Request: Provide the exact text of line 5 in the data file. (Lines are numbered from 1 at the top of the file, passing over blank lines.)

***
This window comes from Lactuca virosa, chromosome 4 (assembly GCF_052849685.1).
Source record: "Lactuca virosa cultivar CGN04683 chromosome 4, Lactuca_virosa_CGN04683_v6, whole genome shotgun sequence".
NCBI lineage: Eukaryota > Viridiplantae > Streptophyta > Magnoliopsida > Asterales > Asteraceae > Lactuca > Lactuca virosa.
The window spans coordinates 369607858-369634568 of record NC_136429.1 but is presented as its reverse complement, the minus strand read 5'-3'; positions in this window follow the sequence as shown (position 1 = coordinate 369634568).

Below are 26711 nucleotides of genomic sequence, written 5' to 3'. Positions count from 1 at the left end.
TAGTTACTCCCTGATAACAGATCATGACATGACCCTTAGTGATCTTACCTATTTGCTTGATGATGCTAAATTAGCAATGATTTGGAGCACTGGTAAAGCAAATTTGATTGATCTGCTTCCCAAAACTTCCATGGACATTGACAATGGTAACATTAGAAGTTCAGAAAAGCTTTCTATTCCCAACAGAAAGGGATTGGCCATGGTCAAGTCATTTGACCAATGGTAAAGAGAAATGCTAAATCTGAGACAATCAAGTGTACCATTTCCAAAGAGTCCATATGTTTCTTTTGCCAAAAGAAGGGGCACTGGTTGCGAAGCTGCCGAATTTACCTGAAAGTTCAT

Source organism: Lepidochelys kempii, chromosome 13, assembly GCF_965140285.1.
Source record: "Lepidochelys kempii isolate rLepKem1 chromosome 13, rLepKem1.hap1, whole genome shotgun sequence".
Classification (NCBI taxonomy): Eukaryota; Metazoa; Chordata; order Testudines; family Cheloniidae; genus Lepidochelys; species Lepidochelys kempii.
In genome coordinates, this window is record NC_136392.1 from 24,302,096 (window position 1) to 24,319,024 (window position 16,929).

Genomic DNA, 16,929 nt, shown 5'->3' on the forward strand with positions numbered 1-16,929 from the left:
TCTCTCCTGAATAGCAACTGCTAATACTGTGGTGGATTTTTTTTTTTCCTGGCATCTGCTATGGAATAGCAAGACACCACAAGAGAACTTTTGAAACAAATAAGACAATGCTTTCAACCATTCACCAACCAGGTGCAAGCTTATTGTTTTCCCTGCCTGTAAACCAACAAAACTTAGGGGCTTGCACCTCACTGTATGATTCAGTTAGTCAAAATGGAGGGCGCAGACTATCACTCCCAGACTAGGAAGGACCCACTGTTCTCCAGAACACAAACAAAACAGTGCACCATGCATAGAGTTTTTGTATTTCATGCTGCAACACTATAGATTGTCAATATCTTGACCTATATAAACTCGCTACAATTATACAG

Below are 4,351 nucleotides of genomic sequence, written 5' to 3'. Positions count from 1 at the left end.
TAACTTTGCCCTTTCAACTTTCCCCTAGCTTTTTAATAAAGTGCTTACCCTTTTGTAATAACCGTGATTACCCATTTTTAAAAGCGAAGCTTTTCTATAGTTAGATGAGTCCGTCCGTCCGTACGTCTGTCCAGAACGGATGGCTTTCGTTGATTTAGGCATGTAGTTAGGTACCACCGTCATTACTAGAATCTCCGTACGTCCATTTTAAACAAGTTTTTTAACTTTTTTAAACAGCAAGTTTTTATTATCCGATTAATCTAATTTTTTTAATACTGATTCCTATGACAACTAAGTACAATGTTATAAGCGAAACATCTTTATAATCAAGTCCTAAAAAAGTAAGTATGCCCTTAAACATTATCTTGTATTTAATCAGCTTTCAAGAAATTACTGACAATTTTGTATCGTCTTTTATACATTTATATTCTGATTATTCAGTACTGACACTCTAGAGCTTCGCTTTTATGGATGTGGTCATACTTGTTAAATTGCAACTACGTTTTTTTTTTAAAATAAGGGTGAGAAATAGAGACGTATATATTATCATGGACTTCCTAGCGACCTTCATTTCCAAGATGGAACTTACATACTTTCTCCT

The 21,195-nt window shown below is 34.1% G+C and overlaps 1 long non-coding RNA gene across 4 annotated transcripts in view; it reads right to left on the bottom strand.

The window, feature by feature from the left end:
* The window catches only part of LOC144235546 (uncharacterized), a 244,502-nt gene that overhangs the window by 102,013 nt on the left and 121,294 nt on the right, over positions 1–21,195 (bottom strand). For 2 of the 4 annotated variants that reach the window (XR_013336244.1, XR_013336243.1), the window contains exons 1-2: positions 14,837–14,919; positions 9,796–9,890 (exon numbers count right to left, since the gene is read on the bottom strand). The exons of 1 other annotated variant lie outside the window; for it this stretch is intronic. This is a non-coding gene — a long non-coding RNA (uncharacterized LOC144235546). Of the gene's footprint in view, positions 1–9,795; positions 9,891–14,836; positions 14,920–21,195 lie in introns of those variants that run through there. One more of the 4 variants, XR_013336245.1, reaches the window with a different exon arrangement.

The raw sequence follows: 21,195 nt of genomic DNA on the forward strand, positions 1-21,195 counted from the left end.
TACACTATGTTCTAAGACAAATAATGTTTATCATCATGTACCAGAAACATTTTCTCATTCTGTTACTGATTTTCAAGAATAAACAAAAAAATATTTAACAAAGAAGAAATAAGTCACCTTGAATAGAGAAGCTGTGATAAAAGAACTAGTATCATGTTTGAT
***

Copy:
Below are 26711 nucleotides of genomic sequence, written 5' to 3'. Positions count from 1 at the left end.